During non-hi-Z charging operation, only one out of CC circuit 203 and VC circuit 204 is in control of the charging process at any given time. The circuit having the lower output signal determines the manner of operation and prevents the output of the other circuit from having any effect. Error amplifiers 301 and 303 are biased such that output signal Va controls output driver circuit 102 during bulk charging mode, while output signal Vv assumes control after battery 105 reaches its fully charged voltage Vfinal.
However, during hi-Z charging operation, both CC circuit 203 and VC circuit 204 work concurrently. VC circuit 204 maintains a constant voltage Vmin across battery 105 and FET Q201. At the same time, CC circuit 203 adjusts the bias voltage at the gate terminal of FET Q201, varying the “on” resistance of FET Q201, in order to keep current Ibatt fixed at current Icond. Control over FET Q201 is provided to CC circuit 203 by a hi-Z control (ZC) circuit 202. An implementation of ZC circuit 202 includes a differential amplifier 211, a comparator 212, and switches S1 and S2. Unity gain differential amplifier 211 monitors the voltage across battery 105 and generates an output voltage Vbatt. Comparator 212 compares voltage Vbatt to a reference voltage Vthreshold. Voltage Vthreshold is the battery voltage below which hi-Z charging must be performed. When voltage Vbatt is less than voltage Vthreshold, comparator 212 generates control signal Sdig in a logic HIGH state to instruct voltage generators 302 and 305 to output voltages Vcond and Vmin, respectively, while also causing switch S1 to close on terminal A and switch S2 to close on terminal D. The configuration of switches S1 and S2 disconnects the output of CC circuit 203 from output driver circuit 102, applying it instead to the gate terminal of FET Q201. As a result, VC circuit 204 takes full control over the output of power source 101, maintaining voltage Vmin across battery 105 and FET Q201. CC circuit 203 keeps current Ibatt at current Icond by adjusting the bias voltage at the gate terminal of FET Q201, modulating the effective “on” resistance of FET Q201 as the voltage of battery 105 varies in order to provide a constant load resistance for voltage Vmin. In this manner, hi-Z charging is provided to battery 105.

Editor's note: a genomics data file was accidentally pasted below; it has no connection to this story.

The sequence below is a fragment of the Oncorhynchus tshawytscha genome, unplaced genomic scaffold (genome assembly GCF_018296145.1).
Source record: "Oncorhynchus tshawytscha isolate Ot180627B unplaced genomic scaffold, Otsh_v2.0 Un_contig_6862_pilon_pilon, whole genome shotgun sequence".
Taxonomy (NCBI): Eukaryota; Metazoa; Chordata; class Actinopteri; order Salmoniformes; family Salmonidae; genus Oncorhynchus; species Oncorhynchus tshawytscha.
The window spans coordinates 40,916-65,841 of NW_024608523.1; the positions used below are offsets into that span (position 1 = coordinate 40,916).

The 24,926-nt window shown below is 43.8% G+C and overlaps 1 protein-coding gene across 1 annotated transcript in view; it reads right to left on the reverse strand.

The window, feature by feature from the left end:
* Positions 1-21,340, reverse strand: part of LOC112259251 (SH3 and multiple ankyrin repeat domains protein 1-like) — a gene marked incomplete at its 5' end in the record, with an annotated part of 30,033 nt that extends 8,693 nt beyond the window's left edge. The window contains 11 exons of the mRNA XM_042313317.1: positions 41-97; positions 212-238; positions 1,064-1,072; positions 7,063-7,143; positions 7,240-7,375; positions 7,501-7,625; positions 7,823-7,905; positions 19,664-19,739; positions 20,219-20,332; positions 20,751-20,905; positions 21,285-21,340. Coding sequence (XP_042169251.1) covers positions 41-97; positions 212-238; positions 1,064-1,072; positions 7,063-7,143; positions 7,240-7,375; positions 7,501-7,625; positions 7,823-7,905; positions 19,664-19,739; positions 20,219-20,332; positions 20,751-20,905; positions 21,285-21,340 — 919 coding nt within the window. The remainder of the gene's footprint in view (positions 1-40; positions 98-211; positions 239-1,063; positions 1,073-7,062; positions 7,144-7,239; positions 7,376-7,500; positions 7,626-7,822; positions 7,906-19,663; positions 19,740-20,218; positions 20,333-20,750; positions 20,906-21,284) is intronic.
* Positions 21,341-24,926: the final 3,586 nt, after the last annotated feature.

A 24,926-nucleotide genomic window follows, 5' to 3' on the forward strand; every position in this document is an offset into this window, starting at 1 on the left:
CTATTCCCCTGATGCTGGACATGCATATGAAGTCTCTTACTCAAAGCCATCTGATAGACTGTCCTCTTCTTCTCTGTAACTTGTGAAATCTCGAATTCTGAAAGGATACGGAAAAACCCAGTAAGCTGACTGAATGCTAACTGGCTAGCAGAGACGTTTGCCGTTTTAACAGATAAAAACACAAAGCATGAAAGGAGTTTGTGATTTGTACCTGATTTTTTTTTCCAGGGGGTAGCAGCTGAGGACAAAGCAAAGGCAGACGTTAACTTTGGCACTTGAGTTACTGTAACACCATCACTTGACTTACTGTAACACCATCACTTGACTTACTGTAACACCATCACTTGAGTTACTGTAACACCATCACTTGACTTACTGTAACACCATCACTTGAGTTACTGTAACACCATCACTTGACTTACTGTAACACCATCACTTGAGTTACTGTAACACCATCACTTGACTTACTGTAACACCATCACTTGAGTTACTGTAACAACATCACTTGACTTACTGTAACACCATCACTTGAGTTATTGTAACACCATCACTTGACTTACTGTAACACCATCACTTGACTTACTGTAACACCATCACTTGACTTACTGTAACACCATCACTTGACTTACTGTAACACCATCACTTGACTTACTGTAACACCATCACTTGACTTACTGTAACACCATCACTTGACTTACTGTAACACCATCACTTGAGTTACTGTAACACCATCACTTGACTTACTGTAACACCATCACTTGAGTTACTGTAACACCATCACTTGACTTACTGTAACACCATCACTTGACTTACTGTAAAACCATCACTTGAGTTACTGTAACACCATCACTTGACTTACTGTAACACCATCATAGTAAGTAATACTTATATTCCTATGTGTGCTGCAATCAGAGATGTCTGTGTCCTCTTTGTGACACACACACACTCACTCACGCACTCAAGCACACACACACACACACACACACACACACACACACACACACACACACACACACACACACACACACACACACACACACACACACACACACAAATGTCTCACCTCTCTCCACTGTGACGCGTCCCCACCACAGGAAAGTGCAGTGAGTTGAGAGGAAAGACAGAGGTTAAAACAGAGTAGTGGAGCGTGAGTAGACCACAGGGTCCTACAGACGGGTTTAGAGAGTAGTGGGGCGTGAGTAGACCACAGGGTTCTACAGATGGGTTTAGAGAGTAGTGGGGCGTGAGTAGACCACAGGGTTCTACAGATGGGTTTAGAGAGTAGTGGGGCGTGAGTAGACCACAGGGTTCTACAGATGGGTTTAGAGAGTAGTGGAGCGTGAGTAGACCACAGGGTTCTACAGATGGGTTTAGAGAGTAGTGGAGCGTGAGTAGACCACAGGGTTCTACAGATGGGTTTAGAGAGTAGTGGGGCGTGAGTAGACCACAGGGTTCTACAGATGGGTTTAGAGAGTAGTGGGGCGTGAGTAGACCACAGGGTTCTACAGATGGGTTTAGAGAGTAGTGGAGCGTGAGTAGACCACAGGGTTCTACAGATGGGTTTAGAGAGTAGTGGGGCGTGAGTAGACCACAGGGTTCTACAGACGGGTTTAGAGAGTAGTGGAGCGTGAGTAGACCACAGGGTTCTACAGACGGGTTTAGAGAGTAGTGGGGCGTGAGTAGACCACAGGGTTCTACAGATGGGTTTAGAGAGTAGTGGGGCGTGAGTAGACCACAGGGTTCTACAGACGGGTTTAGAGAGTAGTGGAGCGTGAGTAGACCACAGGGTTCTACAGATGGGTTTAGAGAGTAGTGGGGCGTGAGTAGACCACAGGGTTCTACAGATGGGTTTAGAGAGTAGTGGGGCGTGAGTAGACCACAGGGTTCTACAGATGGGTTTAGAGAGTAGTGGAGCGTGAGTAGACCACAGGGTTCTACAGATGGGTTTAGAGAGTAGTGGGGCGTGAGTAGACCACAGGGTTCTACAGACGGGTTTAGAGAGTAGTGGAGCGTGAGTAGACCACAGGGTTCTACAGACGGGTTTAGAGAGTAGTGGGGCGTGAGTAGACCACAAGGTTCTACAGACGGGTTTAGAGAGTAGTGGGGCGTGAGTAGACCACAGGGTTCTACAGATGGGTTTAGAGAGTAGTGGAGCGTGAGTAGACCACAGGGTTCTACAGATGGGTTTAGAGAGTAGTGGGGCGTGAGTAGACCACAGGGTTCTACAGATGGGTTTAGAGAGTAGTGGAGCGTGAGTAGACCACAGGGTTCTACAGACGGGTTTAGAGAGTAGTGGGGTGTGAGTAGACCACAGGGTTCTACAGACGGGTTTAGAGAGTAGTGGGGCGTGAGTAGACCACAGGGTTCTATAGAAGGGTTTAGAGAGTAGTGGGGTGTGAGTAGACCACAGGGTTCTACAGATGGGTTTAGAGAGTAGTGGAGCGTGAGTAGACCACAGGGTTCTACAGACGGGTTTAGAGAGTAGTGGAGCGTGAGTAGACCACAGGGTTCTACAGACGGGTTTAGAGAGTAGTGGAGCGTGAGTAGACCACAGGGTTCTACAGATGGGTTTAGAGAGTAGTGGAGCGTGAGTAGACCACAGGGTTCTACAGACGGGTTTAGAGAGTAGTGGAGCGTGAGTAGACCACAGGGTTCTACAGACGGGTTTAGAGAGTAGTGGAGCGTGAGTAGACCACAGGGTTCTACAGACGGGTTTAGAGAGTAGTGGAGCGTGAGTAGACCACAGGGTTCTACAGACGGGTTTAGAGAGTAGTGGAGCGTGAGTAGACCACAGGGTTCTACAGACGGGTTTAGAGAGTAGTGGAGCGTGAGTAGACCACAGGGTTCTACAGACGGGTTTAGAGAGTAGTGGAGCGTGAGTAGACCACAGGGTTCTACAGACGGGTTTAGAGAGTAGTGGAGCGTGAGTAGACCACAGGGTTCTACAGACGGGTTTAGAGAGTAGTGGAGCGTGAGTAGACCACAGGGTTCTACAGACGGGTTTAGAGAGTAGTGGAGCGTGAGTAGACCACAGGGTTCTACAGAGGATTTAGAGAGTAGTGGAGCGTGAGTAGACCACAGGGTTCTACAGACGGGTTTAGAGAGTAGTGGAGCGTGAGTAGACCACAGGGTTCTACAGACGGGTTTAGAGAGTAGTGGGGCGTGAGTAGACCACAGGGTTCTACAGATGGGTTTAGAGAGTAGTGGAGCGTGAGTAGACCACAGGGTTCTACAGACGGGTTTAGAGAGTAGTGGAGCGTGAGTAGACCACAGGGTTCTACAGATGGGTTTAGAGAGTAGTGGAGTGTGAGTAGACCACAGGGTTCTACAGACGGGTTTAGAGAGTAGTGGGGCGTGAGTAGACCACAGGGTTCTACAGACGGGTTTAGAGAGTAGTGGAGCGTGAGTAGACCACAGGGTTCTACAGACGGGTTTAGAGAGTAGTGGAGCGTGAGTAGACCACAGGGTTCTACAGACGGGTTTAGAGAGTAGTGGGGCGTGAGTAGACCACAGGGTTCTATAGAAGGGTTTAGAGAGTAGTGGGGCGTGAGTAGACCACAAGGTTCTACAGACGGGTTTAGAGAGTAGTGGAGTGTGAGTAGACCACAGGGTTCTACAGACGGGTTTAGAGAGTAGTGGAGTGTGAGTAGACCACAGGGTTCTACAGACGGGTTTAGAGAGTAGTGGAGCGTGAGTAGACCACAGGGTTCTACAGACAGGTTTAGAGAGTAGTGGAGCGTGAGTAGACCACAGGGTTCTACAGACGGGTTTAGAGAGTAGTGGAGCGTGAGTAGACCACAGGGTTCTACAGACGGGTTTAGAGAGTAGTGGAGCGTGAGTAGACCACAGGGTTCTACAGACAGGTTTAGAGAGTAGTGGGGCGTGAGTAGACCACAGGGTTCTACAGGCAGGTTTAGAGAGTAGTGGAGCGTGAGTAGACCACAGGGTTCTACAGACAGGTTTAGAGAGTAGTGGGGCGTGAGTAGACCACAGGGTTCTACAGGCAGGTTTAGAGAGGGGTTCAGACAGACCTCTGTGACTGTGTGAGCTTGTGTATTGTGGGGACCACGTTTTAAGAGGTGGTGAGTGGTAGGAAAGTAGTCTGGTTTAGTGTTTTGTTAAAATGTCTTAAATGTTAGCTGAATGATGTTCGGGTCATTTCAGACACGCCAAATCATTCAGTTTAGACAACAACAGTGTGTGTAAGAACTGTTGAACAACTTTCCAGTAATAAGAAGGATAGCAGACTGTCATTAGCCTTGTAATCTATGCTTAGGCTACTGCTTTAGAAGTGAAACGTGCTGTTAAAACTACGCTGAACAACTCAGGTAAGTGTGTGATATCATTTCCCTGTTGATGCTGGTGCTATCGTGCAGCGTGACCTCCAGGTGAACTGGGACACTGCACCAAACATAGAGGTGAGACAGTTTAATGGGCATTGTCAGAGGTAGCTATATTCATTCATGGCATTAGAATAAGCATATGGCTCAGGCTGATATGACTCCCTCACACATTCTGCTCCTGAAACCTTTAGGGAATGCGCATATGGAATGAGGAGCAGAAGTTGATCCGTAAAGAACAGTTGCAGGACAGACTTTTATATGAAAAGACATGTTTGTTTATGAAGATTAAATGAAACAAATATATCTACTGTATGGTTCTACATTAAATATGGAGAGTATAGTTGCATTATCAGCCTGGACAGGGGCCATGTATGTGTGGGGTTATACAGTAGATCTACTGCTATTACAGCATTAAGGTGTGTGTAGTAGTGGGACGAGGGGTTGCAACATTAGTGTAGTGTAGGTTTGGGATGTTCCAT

When voltage Vbatt rises above voltage Vthreshold, control signal Sdig falls to a logic LOW state, switching the outputs of voltage generators 302 and 305 to voltages Vrapid and Vfinal, respectively, while also causing switch S1 to close on terminal B and switch S2 to close on terminal C. Switch S1 disconnects CC circuit 203 from FET Q201, connecting the gate terminal of FET Q201 to supply voltage Vdd. This gate bias pushes FET Q201 into its linear region, dropping its resistance down to a small “on” resistance. CC circuit 203 is reconnected to output driver 102 by switch S2, and takes control of the charging circuit, driving current Ibatt up to rapid-charge current Imax. Battery charging then proceeds in the same manner as in conventional battery charging systems.